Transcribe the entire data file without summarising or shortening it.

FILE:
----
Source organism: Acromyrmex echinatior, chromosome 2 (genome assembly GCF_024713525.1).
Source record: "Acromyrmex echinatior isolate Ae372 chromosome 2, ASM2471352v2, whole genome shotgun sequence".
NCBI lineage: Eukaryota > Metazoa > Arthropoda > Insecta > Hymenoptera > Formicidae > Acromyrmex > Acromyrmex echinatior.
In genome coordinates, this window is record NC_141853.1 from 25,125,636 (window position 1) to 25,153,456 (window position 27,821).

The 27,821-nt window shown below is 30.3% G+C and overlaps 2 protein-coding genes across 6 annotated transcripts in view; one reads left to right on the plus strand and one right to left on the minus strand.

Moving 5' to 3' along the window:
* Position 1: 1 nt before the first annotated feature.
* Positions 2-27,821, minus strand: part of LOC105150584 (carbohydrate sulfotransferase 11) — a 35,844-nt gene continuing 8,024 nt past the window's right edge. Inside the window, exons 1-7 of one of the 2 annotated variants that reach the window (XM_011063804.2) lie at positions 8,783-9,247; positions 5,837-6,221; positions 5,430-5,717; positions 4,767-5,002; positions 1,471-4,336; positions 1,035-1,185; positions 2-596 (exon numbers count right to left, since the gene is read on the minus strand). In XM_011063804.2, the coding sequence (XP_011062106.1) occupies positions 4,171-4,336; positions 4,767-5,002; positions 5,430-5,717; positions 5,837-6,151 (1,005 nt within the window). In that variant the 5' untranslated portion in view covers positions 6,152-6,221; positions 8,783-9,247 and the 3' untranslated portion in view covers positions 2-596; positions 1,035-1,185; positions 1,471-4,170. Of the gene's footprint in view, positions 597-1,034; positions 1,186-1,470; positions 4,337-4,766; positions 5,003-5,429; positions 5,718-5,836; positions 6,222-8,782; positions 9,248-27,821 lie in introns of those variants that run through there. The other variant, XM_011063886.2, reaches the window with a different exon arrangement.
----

Source organism: Acromyrmex echinatior, chromosome 2 (genome assembly GCF_024713525.1).
Source record: "Acromyrmex echinatior isolate Ae372 chromosome 2, ASM2471352v2, whole genome shotgun sequence".
NCBI lineage: Eukaryota > Metazoa > Arthropoda > Insecta > Hymenoptera > Formicidae > Acromyrmex > Acromyrmex echinatior.
In genome coordinates, this window is record NC_141853.1 from 25,125,636 (window position 1) to 25,153,456 (window position 27,821).

The 27,821-nt window shown below is 30.3% G+C and overlaps 2 protein-coding genes across 6 annotated transcripts in view; one reads left to right on the plus strand and one right to left on the minus strand.

Moving 5' to 3' along the window:
* Position 1: 1 nt before the first annotated feature.
* Positions 2-27,821, minus strand: part of LOC105150584 (carbohydrate sulfotransferase 11) — a 35,844-nt gene continuing 8,024 nt past the window's right edge. Inside the window, exons 1-7 of one of the 2 annotated variants that reach the window (XM_011063804.2) lie at positions 8,783-9,247; positions 5,837-6,221; positions 5,430-5,717; positions 4,767-5,002; positions 1,471-4,336; positions 1,035-1,185; positions 2-596 (exon numbers count right to left, since the gene is read on the minus strand). In XM_011063804.2, the coding sequence (XP_011062106.1) occupies positions 4,171-4,336; positions 4,767-5,002; positions 5,430-5,717; positions 5,837-6,151 (1,005 nt within the window). In that variant the 5' untranslated portion in view covers positions 6,152-6,221; positions 8,783-9,247 and the 3' untranslated portion in view covers positions 2-596; positions 1,035-1,185; positions 1,471-4,170. Of the gene's footprint in view, positions 597-1,034; positions 1,186-1,470; positions 4,337-4,766; positions 5,003-5,429; positions 5,718-5,836; positions 6,222-8,782; positions 9,248-27,821 lie in introns of those variants that run through there. The other variant, XM_011063886.2, reaches the window with a different exon arrangement.